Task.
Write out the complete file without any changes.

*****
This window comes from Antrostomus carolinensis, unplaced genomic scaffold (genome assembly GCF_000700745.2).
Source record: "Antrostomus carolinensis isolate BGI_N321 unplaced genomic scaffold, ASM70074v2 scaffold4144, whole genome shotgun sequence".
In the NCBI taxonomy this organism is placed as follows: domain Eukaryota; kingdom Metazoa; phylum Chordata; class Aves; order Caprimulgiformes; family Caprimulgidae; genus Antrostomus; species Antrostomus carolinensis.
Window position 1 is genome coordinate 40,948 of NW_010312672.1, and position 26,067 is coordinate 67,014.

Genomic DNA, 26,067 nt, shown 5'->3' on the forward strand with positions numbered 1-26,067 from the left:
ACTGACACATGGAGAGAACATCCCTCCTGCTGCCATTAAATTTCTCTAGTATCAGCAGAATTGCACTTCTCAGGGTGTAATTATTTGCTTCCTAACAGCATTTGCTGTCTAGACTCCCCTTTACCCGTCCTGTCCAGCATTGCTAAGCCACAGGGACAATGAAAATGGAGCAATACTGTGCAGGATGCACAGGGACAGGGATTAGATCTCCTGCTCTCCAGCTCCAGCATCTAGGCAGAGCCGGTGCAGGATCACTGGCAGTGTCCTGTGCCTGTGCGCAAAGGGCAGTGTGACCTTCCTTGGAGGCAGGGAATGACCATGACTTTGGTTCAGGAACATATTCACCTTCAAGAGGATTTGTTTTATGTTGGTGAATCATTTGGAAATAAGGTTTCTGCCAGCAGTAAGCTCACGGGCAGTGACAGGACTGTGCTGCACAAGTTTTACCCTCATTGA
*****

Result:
This window comes from Antrostomus carolinensis, unplaced genomic scaffold (genome assembly GCF_000700745.2).
Source record: "Antrostomus carolinensis isolate BGI_N321 unplaced genomic scaffold, ASM70074v2 scaffold4144, whole genome shotgun sequence".
In the NCBI taxonomy this organism is placed as follows: domain Eukaryota; kingdom Metazoa; phylum Chordata; class Aves; order Caprimulgiformes; family Caprimulgidae; genus Antrostomus; species Antrostomus carolinensis.
Window position 1 is genome coordinate 40,948 of NW_010312672.1, and position 26,067 is coordinate 67,014.

Genomic DNA, 26,067 nt, shown 5'->3' on the forward strand with positions numbered 1-26,067 from the left:
ACTGACACATGGAGAGAACATCCCTCCTGCTGCCATTAAATTTCTCTAGTATCAGCAGAATTGCACTTCTCAGGGTGTAATTATTTGCTTCCTAACAGCATTTGCTGTCTAGACTCCCCTTTACCCGTCCTGTCCAGCATTGCTAAGCCACAGGGACAATGAAAATGGAGCAATACTGTGCAGGATGCACAGGGACAGGGATTAGATCTCCTGCTCTCCAGCTCCAGCATCTAGGCAGAGCCGGTGCAGGATCACTGGCAGTGTCCTGTGCCTGTGCGCAAAGGGCAGTGTGACCTTCCTTGGAGGCAGGGAATGACCATGACTTTGGTTCAGGAACATATTCACCTTCAAGAGGATTTGTTTTATGTTGGTGAATCATTTGGAAATAAGGTTTCTGCCAGCAGTAAGCTCACGGGCAGTGACAGGACTGTGCTGCACAAGTTTTACCCTCATTGA